In the wake of a massive rise in reported hate crimes such as racist attacks and taunts following the outcome of the EU referendum in June 2016, a London local government body has launched a specialised helpline for its residents to report incidents and crimes of xenophobia, anti-Semitism and other forms of hate.
Harrow Council, in north-east Greater London, had set up the service after several people in the borough of Harrow came forward to report ‘low level’ incidences of verbal racial abuse, which the council’s iHarrow portal stated was “causing distress amongst community members” in the borough of 215,000, one of the most ethnically and culturally diverse among London’s 32 borough areas. The council also expressed concerns that while Harrow escaped the worst of the spike in hate-motivated incidents in the wake of Brexit, much of these crimes were going unreported to the police.
The new hotline, 0800 138 1625, which is free to call and runs 24 hours a day, was set up by the council in tandem with the Stop Hate UK service. The service is also being promoted across the borough to encourage people to speak about hate crimes affecting them, their families, friends and communities.
People who witness others being personally attacked or having their property attacked because of their disability, race, religion, creed, sexual orientation or gender identity and where it is not an emergency can call the helpline in strict confidence. People whose first language is not English can arrange for a translator to return their call within five working days by simply leaving their contact details.
Youngsters in the Harrow borough in north-west Greater London will have a chance to make their voices heard in the forthcoming elections for the Harrow Youth Parliament next week and decide the next direction for their community and borough’s youth services, local paper the Harrow Times reports today.
The Youth Parliament, which is the largest and most active of any of Greater London’s 32 boroughs, has called on young Harrovians to go out and vote in the 2016 elections, enabling them to challenge decisions made by councillors, get involved in important decisions affecting them and their local communities and express their opinions and concerns to decision-makers.
Polls are open from February 8-12 and thousands of Harrow’s young people are expected to cast votes for Youth Parliament representatives to speak for them on the local government stage. The elections are open to Harrow residents aged 11-18 years only. Seventy seats in the Parliament are to be filled, along with two seats for the borough in the National Youth Parliament, the Harrow Times reports.
Current chairperson of the Harrow Youth Parliament (HYP), Dina Khatum said to the Times recently: “Harrow Youth Parliament’s extensive local and national involvement has played an active role in getting young people’s voices heard.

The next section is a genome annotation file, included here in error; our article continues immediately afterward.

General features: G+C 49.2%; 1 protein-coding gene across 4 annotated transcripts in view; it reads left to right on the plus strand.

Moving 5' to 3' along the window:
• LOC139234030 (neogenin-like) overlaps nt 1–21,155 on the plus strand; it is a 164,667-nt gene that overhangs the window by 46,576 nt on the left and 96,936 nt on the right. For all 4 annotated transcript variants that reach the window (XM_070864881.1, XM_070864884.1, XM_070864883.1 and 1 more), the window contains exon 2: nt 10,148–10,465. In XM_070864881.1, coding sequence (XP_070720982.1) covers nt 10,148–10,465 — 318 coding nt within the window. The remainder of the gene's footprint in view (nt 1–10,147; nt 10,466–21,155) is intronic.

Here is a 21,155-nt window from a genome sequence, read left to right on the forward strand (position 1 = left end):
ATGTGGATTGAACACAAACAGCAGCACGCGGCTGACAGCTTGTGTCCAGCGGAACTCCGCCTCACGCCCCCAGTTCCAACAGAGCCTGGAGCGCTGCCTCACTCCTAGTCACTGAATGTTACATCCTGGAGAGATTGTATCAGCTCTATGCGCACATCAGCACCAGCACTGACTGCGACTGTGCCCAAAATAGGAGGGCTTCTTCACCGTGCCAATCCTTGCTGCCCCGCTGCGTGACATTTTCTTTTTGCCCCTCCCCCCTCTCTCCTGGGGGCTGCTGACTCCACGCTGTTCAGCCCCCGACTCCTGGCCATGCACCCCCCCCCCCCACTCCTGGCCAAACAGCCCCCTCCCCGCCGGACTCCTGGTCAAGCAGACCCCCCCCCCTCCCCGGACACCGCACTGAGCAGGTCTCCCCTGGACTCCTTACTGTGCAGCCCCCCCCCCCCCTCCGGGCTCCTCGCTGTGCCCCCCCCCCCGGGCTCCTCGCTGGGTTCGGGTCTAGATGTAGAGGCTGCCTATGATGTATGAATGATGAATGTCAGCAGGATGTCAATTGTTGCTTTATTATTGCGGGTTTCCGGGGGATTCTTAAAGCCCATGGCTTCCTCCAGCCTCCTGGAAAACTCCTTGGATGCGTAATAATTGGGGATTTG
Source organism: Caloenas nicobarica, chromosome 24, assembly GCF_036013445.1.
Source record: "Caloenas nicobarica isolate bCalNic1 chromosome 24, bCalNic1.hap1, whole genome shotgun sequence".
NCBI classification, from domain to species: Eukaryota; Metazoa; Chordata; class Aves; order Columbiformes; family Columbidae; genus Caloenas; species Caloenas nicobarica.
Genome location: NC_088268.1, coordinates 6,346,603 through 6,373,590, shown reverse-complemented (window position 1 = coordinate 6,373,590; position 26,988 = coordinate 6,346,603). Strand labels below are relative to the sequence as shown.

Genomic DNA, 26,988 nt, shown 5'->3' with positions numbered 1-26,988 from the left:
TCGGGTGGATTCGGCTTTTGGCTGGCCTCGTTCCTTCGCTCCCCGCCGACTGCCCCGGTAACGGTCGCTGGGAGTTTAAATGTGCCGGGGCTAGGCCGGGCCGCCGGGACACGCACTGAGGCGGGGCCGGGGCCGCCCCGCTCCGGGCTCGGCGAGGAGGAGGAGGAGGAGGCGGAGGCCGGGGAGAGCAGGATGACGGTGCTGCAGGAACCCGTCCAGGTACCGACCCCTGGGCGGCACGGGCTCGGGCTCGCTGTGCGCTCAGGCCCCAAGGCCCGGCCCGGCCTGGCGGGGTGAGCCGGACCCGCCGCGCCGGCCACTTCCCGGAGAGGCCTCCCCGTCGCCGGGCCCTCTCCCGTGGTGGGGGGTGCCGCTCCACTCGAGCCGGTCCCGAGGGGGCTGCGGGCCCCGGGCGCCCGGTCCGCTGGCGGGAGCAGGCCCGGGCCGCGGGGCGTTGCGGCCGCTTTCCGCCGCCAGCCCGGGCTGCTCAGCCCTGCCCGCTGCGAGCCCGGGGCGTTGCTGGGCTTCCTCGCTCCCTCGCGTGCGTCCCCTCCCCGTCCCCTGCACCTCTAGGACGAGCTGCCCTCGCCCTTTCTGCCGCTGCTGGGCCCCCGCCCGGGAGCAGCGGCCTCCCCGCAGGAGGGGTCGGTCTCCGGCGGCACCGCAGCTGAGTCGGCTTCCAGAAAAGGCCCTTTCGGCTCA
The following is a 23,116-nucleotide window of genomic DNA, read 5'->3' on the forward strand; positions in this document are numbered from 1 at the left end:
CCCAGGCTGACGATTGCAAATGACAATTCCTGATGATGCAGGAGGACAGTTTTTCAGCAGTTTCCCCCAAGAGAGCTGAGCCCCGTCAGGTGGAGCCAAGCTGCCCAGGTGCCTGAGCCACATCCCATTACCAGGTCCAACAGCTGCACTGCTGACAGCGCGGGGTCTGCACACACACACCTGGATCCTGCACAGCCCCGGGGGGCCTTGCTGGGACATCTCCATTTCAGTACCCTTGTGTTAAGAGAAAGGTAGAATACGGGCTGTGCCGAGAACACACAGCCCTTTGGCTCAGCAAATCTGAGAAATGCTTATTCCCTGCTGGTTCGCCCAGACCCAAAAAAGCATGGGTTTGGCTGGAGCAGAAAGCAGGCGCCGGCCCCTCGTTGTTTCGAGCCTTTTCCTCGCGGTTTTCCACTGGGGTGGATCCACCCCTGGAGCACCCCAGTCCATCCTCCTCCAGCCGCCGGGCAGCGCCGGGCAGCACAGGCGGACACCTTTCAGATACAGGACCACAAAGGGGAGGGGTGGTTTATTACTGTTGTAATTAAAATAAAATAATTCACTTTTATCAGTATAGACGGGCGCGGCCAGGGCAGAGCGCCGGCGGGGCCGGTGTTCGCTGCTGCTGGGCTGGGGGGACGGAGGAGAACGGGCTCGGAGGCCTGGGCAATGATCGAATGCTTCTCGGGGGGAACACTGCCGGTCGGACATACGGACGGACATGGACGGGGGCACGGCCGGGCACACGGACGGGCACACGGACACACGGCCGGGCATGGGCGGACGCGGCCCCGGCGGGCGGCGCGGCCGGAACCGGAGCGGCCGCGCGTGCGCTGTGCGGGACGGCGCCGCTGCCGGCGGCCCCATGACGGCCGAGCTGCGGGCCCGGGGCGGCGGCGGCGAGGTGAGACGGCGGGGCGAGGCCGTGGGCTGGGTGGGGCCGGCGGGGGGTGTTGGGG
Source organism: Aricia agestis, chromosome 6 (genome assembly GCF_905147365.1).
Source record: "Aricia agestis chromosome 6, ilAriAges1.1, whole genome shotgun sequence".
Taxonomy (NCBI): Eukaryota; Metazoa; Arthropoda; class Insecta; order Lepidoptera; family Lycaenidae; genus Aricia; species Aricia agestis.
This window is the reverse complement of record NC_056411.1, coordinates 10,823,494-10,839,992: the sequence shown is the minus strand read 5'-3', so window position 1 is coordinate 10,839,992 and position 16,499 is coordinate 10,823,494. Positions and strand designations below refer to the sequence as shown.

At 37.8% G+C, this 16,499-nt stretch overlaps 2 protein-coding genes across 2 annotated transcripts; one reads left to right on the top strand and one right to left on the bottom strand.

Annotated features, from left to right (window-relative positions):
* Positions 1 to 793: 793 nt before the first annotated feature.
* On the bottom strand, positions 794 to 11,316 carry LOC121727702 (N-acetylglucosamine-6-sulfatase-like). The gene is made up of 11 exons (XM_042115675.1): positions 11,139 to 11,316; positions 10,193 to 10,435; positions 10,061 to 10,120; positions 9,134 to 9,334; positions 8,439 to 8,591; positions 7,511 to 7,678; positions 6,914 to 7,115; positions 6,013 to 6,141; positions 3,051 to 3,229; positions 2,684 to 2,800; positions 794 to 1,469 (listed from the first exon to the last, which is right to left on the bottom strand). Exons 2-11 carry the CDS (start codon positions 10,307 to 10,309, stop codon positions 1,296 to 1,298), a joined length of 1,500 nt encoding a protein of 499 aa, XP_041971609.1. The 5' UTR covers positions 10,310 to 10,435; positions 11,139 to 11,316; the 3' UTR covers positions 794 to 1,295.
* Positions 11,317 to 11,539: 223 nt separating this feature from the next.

“We try, both with our external activities and internal projects, to do as much as we can to improve the lives of Harrow for young people by representing their views to decision makers.”
The HYP came into existence in 2004, and in its nearly twelve years of operations have helped influence and shape many key regulations regarding Harrow Council‘s provisions for young residents, as well as speaking on behalf of teenagers across the nation.
Lists of candidates contesting the 2016 HYP elections are being put on public view in the borough’s youth centres, schools and sixth-form colleges for voters to choose the Members of Parliament they will be backing.
The elections are supported by Harrow Council’s Electoral Services and organised by the borough’s Youth Development Team.
Youth Parliaments are an important means of getting youth interested in politics. They help give future decision makers a taste of the democratic process and a chance to represent young people in key decisions including the annual debate at the House of Commons. They have been key in helping many of their young members a foothold into local and national politics.
Last year more then 12,000 ballots were cast in the Harrow borough– one of the highest turnouts in London.
The adult Harrow councillor in charge of the portfolio for young people and children’s services, Simon Brown, commented: “By taking part in the youth elections you can help shape the future of young people.
“Challenge us, share your views and speak up on issues that matter to you.
“I encourage you all to vote in this year’s election and look forward to working closely with new members of our fantastic Harrow Youth Parliament.”
In 2015, the HYP has been active in running various projects, including improving relations between schools, between young people and the police, and setting up activities during school and college holiday periods. The Parliament also won a contract with MOPAC in their police and youth community work.